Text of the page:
Placement is also easier with this serve than with reverse pendulum, at least for me.

Eli Baraty
10-08-2016, 08:13 PM
Thank you but the real talent is Zak in the video, a former student of mine that was no.1 in England for his age and the year above. He hadn't played for 6 years prior to this video. Sang danced played TT, multi ball all in very tough condition and all in one take. He was sensational in this video.

Eli Baraty
10-08-2016, 08:14 PM
Sorry I did the poll by mistake (new to the site, all this tech is rocket science to me ????)

Archosaurus
10-08-2016, 08:36 PM
I'm not very good at this serve, but it's still a great source of free points and pop ups.

Maybe now's the time to get a bit better at it!

P1ngP0ng3r
10-09-2016, 09:55 AM
Thanks for this video. If you are planning to make more tutorial video's, perhaps you can create some parts in slowmotion. That way the swing of your arm and the position of the blade is more clear.

I'm playing for almost 30 years (at a decent regional level), but you're never too old (or too experienced) to learn. I really appreciate the people putting time in such tutorials and I love to watch them. So thanks!

gmiller2233
05-10-2017, 04:12 PM
Sent from my iPhone using Tapatalk

suds79
05-10-2017, 05:42 PM
I know wang hao somewhat used this serve as his main for several years but as far as I can tell, this serve is SO much easier to execute with shakehand rather than penhold.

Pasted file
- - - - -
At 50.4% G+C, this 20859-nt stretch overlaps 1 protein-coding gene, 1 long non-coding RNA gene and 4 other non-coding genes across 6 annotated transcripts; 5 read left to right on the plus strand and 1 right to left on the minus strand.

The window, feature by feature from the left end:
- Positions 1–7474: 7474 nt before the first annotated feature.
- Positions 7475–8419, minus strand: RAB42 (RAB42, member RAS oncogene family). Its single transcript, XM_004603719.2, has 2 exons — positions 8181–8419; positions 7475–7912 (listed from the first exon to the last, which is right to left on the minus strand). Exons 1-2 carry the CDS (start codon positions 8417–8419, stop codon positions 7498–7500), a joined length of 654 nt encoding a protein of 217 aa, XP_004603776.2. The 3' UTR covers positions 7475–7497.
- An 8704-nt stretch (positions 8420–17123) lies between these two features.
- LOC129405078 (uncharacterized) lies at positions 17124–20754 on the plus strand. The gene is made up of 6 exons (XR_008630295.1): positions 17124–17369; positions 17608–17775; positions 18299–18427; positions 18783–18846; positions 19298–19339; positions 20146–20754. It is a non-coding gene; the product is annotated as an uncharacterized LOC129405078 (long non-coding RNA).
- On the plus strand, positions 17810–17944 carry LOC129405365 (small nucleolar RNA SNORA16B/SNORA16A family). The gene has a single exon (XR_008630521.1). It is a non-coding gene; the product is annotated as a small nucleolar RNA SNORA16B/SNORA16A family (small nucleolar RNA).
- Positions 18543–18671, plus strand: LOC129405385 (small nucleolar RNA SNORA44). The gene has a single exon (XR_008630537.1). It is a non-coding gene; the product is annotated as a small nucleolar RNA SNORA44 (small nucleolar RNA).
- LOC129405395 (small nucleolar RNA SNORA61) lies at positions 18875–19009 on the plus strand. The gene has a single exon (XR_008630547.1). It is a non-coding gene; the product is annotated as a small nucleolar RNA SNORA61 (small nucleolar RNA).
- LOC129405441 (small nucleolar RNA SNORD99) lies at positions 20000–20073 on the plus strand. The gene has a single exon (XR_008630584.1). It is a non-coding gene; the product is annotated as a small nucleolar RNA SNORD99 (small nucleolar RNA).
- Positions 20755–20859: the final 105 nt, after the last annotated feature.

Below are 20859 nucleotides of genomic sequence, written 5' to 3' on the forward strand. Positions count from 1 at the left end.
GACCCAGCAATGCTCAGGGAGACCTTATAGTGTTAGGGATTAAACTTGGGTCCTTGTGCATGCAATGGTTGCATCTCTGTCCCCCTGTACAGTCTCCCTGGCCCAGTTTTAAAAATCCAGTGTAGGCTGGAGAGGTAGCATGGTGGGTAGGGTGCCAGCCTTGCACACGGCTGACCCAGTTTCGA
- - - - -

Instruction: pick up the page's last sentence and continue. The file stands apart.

with shakehand, i always felt like it was a tomahawk motion like serve just done almost behind your body and by your waste.

Flick straight to the side for a lot of side/top.
Flick down & side for side/back. Quick wrist flick here helps.

But with penhold? :( it's a different story. The way the blade is facing, the head is already down and the wrist flick motion is just different. IDK. Maybe it's just me. But for all the advantages one is suppose to get in serving with penhold, I don't feel this particular serve is one of them.

ttmonster
05-10-2017, 06:12 PM
You have to consider Wang Hao had a different grip compared to traditional penholders ... I used to play a guy in my old club who was a big wang hao fan and used to copy wang hao's technique , he also had a custom made blade to execute wang hao's grip , he used to do this serve , but most of the times it was topspin ... the key to serving down spin would be to change the impact point ... check the video around 13:44 for spefics on the hook serve... hope it helps


https://www.youtube.com/watch?v=mrrIDgT6TnY




I know wang hao somewhat used this serve as his main for several years but as far as I can tell, this serve is SO much easier to execute with shakehand rather than penhold.

with shakehand, i always felt like it was a tomahawk motion like serve just done almost behind your body and by your waste.

Flick straight to the side for a lot of side/top.
Flick down & side for side/back. Quick wrist flick here helps.

But with penhold? :( it's a different story. The way the blade is facing, the head is already down and the wrist flick motion is just different. IDK. Maybe it's just me. But for all the advantages one is suppose to get in serving with penhold, I don't feel this particular serve is one of them.